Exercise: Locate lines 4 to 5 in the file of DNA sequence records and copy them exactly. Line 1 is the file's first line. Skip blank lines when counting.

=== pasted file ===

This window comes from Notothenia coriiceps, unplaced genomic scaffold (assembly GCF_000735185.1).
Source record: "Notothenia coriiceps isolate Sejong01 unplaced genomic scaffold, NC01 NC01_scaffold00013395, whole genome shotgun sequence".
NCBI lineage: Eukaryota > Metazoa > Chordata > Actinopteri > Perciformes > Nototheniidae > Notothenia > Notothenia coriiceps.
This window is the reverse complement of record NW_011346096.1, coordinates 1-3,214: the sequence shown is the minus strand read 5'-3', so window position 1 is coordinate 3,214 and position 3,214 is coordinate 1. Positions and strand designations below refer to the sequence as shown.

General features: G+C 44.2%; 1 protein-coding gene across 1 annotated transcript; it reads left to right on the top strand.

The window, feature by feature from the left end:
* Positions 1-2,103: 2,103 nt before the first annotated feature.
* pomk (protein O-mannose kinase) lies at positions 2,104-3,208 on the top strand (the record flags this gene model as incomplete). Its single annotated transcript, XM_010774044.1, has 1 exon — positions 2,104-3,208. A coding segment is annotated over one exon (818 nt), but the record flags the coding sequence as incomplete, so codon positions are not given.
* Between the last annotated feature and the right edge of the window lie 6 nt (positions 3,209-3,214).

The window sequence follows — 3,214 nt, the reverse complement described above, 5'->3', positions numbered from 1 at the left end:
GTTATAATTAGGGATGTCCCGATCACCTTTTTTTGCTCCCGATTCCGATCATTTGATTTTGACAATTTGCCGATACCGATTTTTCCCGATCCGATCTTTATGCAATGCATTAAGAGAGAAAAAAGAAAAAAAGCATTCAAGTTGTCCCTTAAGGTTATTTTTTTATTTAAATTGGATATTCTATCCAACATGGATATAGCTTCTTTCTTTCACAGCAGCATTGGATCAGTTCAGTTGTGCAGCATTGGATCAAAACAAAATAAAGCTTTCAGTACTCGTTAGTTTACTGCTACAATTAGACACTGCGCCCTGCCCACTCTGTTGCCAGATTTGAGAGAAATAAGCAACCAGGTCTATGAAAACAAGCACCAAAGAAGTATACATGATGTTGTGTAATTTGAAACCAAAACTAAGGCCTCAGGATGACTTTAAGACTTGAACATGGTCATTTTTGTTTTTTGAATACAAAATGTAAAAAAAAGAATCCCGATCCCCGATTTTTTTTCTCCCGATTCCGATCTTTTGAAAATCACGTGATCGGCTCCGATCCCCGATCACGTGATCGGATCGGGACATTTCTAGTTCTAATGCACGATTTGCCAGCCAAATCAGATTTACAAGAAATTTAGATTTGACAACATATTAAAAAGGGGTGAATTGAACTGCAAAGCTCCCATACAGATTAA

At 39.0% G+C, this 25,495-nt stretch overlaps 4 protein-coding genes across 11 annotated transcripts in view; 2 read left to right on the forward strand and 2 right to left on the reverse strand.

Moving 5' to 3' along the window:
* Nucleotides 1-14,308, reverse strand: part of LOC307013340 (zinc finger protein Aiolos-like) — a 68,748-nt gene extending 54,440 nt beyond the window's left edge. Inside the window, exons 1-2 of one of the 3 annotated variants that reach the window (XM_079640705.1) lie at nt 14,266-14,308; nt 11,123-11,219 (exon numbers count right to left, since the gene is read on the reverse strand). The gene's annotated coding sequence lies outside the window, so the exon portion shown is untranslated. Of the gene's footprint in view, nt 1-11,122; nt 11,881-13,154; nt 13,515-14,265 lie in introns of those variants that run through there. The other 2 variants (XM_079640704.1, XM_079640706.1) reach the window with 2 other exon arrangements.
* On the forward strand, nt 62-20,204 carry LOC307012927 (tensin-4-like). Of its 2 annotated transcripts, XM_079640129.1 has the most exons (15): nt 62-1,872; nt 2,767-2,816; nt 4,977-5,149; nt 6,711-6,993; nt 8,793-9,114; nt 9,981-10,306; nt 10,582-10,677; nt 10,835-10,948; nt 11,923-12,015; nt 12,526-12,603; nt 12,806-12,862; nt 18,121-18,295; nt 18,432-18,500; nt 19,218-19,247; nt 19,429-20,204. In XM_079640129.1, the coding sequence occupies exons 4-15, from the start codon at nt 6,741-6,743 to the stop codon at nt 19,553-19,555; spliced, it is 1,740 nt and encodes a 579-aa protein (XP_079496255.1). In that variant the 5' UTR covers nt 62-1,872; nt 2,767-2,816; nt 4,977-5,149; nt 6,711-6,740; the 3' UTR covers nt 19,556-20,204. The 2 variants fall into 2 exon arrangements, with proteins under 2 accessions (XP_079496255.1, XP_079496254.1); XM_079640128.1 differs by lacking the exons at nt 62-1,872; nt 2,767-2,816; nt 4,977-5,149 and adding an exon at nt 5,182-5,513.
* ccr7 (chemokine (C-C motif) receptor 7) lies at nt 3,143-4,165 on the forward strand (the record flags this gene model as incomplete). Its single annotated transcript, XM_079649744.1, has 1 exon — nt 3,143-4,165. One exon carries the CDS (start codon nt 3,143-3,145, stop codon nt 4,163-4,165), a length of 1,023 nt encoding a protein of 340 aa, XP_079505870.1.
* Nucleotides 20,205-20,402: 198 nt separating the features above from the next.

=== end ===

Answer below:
This window is the reverse complement of record NW_011346096.1, coordinates 1-3,214: the sequence shown is the minus strand read 5'-3', so window position 1 is coordinate 3,214 and position 3,214 is coordinate 1. Positions and strand designations below refer to the sequence as shown.

General features: G+C 44.2%; 1 protein-coding gene across 1 annotated transcript; it reads left to right on the top strand.